Sunday, June 15, 2014

Fighting PPP (Pedantic, Plodding Prose) Rule Number One: Get to the Good Stuff Sooner

“You’re trying very hard to get us all the info in the dialogue, but since it’s so obvious, it’s just not working.” – Sabina 

“The [descriptions] take up a lot of space and don’t seem important to the story…it is a bit long and dull.” – Chris 

“Some of your paragraphs, especially the more descriptive ones, are a little long.” – Lucy 

“Dare I say it, condense things a little.” – D. J.
These comments from fellow writers on, plus similar advice not listed here, convinced me to adopt step one.  Forced to identify the main conflict in SEEING MAGIC, I reevaluated the first eight chapters.  Then I cut anything which wasn’t absolutely necessary to introduce it.  Afterward, I went back and added tangible action sequences to the beginning. 

Originally SEEING MAGIC began with seven chapters of backstory before Evan reveals the existence of magic to Maggie.  Those chapters were as follows:  

Chapter 1 discussed the night before she travels.  Maggie says goodbye to her friends and argues one last time with Mom.  Parts of this chapter were funny although not relevant to the main conflict, but Maggie’s fight with her mom provided important background.  It became a one-page prolog after much editing.   

Chapter 2 described the flight across the country where Corey throws up from motion sickness.  This chapter was supposed to establish Maggie’s deep sense of responsibility and love for her younger brother.  I condensed it to a one paragraph discussion with Evan.   

Chapter 3 covered the drive from the airport to Corey’s camp, and then to Fiona’s cabin in Cacapon.  This was supposed to describe the environment, aka the setting, in great detail.  I spread the setting descriptions throughout the book.   

Chapter 4 showed Maggie on her first night in Cacapon highlighted by Fi’s evening pagan ritual and weird noises which frightened her.  This chapter was supposed to introduce a sense of mystery and suspense, but the new prolog sufficed.   

In Chapter 5 Maggie experienced her first day working in the garden, where she heard more noises, and had a bad dream in which she’s chased by monsters through the corn field into her mother’s hospital room.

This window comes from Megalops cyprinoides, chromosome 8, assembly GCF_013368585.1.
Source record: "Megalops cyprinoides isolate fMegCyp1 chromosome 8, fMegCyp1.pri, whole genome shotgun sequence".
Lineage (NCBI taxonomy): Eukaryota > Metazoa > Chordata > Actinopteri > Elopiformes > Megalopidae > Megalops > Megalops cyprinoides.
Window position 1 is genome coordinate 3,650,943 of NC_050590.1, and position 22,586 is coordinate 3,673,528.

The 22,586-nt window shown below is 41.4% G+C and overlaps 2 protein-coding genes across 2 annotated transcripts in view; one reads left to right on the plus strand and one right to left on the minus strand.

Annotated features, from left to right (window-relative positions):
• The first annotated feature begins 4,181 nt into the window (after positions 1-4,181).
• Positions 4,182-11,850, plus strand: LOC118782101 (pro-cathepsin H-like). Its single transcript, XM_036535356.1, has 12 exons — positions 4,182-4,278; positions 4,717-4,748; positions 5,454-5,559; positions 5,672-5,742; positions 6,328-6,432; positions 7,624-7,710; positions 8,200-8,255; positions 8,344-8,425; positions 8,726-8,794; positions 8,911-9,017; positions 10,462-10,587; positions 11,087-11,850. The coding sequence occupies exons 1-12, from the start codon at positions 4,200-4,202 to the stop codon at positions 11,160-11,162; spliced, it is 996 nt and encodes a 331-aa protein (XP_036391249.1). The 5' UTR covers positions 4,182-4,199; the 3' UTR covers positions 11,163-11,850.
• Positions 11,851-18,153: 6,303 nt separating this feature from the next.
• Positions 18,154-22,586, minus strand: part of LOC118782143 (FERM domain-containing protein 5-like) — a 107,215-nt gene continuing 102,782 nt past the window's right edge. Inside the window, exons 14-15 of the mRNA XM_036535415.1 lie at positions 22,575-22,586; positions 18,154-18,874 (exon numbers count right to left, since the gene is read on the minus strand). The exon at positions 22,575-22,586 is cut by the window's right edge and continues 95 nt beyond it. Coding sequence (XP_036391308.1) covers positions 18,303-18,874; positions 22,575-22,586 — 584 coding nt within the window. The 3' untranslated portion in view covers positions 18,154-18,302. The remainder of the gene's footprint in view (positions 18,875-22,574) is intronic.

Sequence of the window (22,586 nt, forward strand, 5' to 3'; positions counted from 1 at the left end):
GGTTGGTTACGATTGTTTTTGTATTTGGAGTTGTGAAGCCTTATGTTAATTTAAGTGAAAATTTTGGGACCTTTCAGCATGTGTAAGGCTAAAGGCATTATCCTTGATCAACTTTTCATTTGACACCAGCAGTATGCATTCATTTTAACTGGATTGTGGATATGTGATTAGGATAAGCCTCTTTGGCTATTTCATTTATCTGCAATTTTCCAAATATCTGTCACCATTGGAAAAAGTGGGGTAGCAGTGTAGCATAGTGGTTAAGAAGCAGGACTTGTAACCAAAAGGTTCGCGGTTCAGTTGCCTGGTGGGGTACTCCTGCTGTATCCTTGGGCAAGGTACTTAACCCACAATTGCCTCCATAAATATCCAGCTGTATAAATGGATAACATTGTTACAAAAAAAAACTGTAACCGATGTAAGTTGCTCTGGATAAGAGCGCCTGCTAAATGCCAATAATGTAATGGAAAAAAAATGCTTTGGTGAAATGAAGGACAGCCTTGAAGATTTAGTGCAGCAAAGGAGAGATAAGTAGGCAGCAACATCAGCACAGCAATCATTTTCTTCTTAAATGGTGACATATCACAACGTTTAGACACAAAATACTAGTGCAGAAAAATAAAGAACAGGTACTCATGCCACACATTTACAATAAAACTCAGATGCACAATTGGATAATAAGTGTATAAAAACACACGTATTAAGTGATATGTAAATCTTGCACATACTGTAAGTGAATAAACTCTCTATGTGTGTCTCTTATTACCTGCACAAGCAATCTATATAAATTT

Chapter 6 followed her second day in the garden where Maggie meets Buach, a Sidhe, who tries to kidnap her, but Evan intervenes.  

During Chapter 7 an accident in the library leads to meeting the magical House Brownies.   

Finally, in Chapter 8 Evan reveals the existence of magic.
Now SEEING MAGIC has a one-page prologue where she fights with Mom.  Tension and conflict are intertwined with backstory in 292 words.  In Chapter 1 Maggie arrives in Cacapon and experiences weird rituals and noises.  During Chapter 2 Maggie explores the garden, talks with Evan, and has the bad dream.  In Chapter 3 Buach tries to kidnap her; she falls into the river, and the Brownies help Evan rescue her.  Maggie’s self-defense battle against Buach adds tangible action, conflict and establishes her character as strong and smart.  In Chapter 4 Evan reveals the existence of magic.

Here’s the prolog:

“I.  Don’t.  Want.  To.  Go.”  I shook my head back and forth. 

“You’re going.”  Mom set her jaw and her green eyes flashed, daring me to defy her further. 

My resolve started to falter.  I plopped down onto a chair at the kitchen table and asked the question which had been most bothersome since she’d made her announcement four days earlier.  “Why do I have to go away?”

She stopped drying dishes and took the seat next to me.  She sighed deeply and rubbed her hand over her brow.  “It’s time for you to meet the rest of your family…our family.  I used to think we would be better off if we stayed away from them...but circumstances have changed.”

“I don’t even know where I’m supposed to be going, and why aren’t you coming with me?”
“You’re going to Berkeley Springs, West Virginia. Your brother is going to a military school summer camp in Woodstock, Virginia, and well, there are things I need to do here this summer.”

“What things?” I was less angry and more concerned.  “Let me stay and help you.”

“I don’t want you here.” 

Her words hit me like a slap in the face.  I jerked upright in my seat.  The chair slid backwards.

Her face fell and she reached out her hand to caress my cheek, but I tilted my head to deny her touch.  “I didn’t mean it like that.  I just need to take care of this alone…” she trailed off lamely.

I relented, but tried one last time to learn the driving force behind her decision.  “Can you at least tell me what this is?”

Her eyes wouldn’t meet mine.  “No, I don’t want to scare you.” 

Those words scared me most of all.

Thanks to all my friends at for steering me in the right direction.

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